OK gang, 4 more for you to look at. By the way, 840/1500=56% of the set completed. Still a long way to go, but with only 660 left to go, the chase is becoming more and more fun.
The last card show I hit a few weeks back was especially entertaining, as I had to put back a bunch of serial numbered cards because I already had them for the set. That is starting to happen more and more, and with that it's becoming more of a chase now. That's what I wanted in the first place.
Here you go, cards 837-840
Card #837: Brian Stokes
Serial Number: 771
Team: New York Mets, #28 out of 50
This 2009 Topps card coincides with the season that Stokes appeared in 69 times, the most in any of his 5 seasons in MLB. Brian's final season was the next year with the Angels, and unfortunately he finished his last year with an 8.10 ERA and 2.520 WHIP.
Card #838: Humberto Sanchez
Serial Number: 893
Team: New York Yankees, #39 out of 50
Just imagine, there are 2009 gold cards of this guy who pitched a grand total of 2 big league games in 2008! He bounced the minors and Mexico for the next 4 years, but it appears that he is no longer pitching professionally. (please correct me if I'm wrong)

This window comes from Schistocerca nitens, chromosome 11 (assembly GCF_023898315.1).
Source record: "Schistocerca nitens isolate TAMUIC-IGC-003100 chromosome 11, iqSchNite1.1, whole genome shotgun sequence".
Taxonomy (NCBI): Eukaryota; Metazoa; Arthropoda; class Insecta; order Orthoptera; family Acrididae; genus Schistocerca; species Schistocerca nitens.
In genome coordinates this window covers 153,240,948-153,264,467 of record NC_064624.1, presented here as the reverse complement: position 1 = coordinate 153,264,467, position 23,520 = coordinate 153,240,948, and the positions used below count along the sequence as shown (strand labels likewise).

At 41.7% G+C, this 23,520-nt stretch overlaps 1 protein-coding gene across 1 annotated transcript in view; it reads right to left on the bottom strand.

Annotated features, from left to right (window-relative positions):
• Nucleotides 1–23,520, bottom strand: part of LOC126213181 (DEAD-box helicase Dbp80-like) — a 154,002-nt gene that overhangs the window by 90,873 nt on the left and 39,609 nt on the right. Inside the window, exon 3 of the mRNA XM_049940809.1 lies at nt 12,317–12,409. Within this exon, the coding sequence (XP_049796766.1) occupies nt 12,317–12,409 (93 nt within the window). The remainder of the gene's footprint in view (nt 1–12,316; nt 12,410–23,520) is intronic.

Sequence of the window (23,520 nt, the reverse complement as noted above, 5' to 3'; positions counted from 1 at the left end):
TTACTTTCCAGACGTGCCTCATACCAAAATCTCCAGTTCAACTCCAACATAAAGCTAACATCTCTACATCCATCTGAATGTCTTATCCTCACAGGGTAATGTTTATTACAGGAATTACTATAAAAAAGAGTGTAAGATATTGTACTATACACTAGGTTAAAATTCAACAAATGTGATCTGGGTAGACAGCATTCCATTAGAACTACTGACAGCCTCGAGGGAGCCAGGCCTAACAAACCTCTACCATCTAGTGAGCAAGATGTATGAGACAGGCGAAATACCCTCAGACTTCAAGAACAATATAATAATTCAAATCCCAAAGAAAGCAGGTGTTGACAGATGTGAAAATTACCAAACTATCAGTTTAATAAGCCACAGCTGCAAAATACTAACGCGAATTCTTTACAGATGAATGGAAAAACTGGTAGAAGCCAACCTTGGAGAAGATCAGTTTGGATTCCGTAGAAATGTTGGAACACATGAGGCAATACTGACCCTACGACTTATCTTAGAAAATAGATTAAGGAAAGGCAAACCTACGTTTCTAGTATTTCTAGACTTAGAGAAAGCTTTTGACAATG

Card 839: Adrian Beltre
Serial Number: 1204
Team: Seattle Mariners, card # 24 out of 50
We go from a couple of fringe major leaguers to a bona fide slugger. I looked at his career stats, and it surprised me that he's in his 15th season in the majors. Has it really been that long?
At age 34, Adrian needs a little over 700 hits to reach 3000. If he plays that many seasons (my guess is at least 4 more), he'll also need 143 more HRs for 500. With 4 gold gloves to his credit, can we start putting him in the conversation about the upper echelon at the hot corner if he hits those numbers?
Card # 840: Glen Perkins
Serial Number: 663
Team: Minnesota Twins, card #24 out of 50
After rocky 2009/2010 seasons, has really rebounded to enjoy some great success in 2011 and beyond. So much so that he's taken over the closer role in Minnesota, to the tune of 11 saves so far in 2013. Who knew?
Thanks for reading, Robert